Somalilandsun: The opponents of President Mohamed Farmajo contest the organization of the legislative and presidential elections which should be held in February in Somalia .
The 14 candidates issued a statement in which they alerted the head of state: “Either we change the system, or we will hold parallel elections.” Among the 14 are authoritative personalities of the country: the former presidents Sharif Sheikh Ahmed and Hassan Sheikh Mohamoud, the former prime minister Hassan Ali Khaire, the president of parliament Sharif Hassan Sheikh Aden, the former finance minister Hussein Abdi Halane, l former Interior Minister Abdikarim Guled.
But what are they asking for? The dispute is linked to the complex Somali electoral system . Somalia holds indirect elections in which clans choose members of parliament through special elections. Once the assembly is elected, the 275 deputies and 59 senators elect the president.
The 18-point joint declaration signed by the opposition candidates asks to dismantle the National Electoral Committee (Nec) and the Electoral Disputes Committee (EoC), formed in October to manage the elections. These bodies, according to opponents, would have been chosen at the federal level and would be full of members of the intelligence services and some officials loyal to the current president. It is also asked to create “new committees appointed on the basis of consensus” .
In addition to the composition of the committees, the 14 also raised the delicate issue of elections in Somaliland , a northern region that declared itself independent in 1991, and in Benadir , the region of Mogadishu. The group of opponents also wants the committees of the two communities to be run by individuals chosen locally rather than by the state.
Showing a sort of distrust, the candidates proposed: “The election of the 46 Somaliland and 5 Banadiri legislators will be held in a complex within the exclusive security zone of Mogadishu’s Aden Abdulle airport in the presence of candidates, representatives of the international community, the Somali police force and the African Union mission in Somalia ”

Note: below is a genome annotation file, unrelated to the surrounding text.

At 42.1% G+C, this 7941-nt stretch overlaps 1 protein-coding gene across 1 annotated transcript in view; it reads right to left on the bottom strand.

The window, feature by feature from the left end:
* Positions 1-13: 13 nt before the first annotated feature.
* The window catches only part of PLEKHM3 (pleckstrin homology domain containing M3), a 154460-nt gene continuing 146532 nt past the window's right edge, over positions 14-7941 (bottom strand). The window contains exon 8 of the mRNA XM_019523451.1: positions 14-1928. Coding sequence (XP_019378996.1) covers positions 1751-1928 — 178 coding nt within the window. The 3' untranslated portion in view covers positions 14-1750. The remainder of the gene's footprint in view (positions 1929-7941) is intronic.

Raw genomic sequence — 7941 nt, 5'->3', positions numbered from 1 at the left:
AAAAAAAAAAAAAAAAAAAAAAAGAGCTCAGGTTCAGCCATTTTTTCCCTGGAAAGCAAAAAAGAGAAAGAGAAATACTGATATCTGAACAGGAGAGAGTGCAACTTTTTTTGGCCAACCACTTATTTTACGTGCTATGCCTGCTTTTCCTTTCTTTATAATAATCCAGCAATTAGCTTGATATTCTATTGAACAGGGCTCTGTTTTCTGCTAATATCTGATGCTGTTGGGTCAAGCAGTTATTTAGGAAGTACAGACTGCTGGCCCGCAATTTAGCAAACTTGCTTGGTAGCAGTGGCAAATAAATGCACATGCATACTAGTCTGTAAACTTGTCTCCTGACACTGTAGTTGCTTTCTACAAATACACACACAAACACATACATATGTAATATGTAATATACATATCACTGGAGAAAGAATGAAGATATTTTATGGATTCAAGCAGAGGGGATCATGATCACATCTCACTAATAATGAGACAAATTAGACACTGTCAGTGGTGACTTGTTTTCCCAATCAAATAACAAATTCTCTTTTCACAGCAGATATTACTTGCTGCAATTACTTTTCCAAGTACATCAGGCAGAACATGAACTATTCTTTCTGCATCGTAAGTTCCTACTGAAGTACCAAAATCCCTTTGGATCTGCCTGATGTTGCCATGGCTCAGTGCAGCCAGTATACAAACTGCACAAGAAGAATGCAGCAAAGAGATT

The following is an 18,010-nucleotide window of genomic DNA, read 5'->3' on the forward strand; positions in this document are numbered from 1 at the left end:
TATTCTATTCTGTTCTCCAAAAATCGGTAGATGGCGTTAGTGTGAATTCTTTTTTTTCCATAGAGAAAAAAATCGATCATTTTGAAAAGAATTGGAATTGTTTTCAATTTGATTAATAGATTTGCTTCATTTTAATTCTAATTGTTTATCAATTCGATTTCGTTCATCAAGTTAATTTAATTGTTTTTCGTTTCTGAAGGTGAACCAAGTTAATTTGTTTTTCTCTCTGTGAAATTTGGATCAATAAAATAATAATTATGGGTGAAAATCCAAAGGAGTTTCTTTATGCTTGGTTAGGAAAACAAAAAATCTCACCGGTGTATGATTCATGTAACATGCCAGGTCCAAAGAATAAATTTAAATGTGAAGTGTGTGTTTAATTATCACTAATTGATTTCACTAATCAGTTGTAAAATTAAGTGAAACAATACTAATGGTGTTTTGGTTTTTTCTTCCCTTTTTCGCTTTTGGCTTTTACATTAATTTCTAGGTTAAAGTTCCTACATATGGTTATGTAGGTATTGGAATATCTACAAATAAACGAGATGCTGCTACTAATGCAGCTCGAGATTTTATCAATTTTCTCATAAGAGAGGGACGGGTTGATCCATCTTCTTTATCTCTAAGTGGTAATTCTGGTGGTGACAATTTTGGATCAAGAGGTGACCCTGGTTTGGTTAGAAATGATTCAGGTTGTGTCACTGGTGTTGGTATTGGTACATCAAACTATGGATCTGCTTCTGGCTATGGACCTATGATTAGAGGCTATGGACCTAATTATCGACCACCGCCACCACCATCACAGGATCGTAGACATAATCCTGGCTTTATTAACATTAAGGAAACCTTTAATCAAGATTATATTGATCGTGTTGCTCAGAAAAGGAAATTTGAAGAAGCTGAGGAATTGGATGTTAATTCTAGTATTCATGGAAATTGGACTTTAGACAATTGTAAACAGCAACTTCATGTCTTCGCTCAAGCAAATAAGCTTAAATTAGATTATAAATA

The document advised federal leaders to refrain from holding elections without the consent of all interested parties and also called for the resignation of the director of the National Intelligence and Security Agency, Fahad Haji Yasin Dahir, “to achieve institutional neutrality.”
These tensions, according to Omar Mahmood, Somali analyst of the International Crisis Group, “could influence the electoral process”. “With the timing in place, the elections could be postponed – said Mahmood in an interview with the local press -. We have already seen some postponements related to the federal electoral commission, the status of the electoral commission is still pending and there are some disputes over the names that have been presented ».
According to Abdi Ali Hassan, a member of the current Somali parliament, the electoral model agreed by the leaders is an obstacle to the country’s progress. He believes indirect elections are fraught with corruption, power plays, nepotism, and even terrorist groups could have a say.
Mahmood argues that if the deadline cannot be met, Somali leaders should agree on an extension of a few months to their mandates to allow more time to conduct a credible election . A hypothesis that some Somali politicians would not mind.
(Tesfaie Gebremariam) for https://www.africarivista.it/